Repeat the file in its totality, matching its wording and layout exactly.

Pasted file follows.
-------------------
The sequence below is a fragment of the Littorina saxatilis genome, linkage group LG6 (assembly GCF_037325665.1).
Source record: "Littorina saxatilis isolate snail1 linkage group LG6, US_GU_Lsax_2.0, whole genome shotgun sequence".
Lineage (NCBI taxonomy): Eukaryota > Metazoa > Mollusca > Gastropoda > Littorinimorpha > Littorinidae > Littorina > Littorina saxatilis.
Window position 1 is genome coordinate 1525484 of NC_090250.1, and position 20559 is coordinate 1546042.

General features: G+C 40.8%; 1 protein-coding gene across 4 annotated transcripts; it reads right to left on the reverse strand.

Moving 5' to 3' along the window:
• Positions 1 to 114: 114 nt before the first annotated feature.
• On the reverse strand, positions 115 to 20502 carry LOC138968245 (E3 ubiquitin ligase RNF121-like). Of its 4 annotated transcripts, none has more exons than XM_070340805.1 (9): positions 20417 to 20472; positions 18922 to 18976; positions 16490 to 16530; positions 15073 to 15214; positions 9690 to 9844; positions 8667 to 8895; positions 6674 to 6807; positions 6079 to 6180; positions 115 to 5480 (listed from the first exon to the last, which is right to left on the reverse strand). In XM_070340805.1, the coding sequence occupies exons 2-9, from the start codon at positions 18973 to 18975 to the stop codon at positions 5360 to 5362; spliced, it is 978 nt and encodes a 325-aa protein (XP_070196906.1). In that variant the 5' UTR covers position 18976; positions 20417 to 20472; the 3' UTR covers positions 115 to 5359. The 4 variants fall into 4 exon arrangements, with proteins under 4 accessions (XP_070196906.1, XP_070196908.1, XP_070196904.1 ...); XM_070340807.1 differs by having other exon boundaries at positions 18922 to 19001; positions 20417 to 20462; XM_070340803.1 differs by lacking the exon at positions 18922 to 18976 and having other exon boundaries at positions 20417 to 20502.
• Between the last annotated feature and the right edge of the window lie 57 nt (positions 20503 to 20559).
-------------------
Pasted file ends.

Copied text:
The sequence below is a fragment of the Littorina saxatilis genome, linkage group LG6 (assembly GCF_037325665.1).
Source record: "Littorina saxatilis isolate snail1 linkage group LG6, US_GU_Lsax_2.0, whole genome shotgun sequence".
Lineage (NCBI taxonomy): Eukaryota > Metazoa > Mollusca > Gastropoda > Littorinimorpha > Littorinidae > Littorina > Littorina saxatilis.
Window position 1 is genome coordinate 1525484 of NC_090250.1, and position 20559 is coordinate 1546042.

General features: G+C 40.8%; 1 protein-coding gene across 4 annotated transcripts; it reads right to left on the reverse strand.

Moving 5' to 3' along the window:
• Positions 1 to 114: 114 nt before the first annotated feature.
• On the reverse strand, positions 115 to 20502 carry LOC138968245 (E3 ubiquitin ligase RNF121-like). Of its 4 annotated transcripts, none has more exons than XM_070340805.1 (9): positions 20417 to 20472; positions 18922 to 18976; positions 16490 to 16530; positions 15073 to 15214; positions 9690 to 9844; positions 8667 to 8895; positions 6674 to 6807; positions 6079 to 6180; positions 115 to 5480 (listed from the first exon to the last, which is right to left on the reverse strand). In XM_070340805.1, the coding sequence occupies exons 2-9, from the start codon at positions 18973 to 18975 to the stop codon at positions 5360 to 5362; spliced, it is 978 nt and encodes a 325-aa protein (XP_070196906.1). In that variant the 5' UTR covers position 18976; positions 20417 to 20472; the 3' UTR covers positions 115 to 5359. The 4 variants fall into 4 exon arrangements, with proteins under 4 accessions (XP_070196906.1, XP_070196908.1, XP_070196904.1 ...); XM_070340807.1 differs by having other exon boundaries at positions 18922 to 19001; positions 20417 to 20462; XM_070340803.1 differs by lacking the exon at positions 18922 to 18976 and having other exon boundaries at positions 20417 to 20502.
• Between the last annotated feature and the right edge of the window lie 57 nt (positions 20503 to 20559).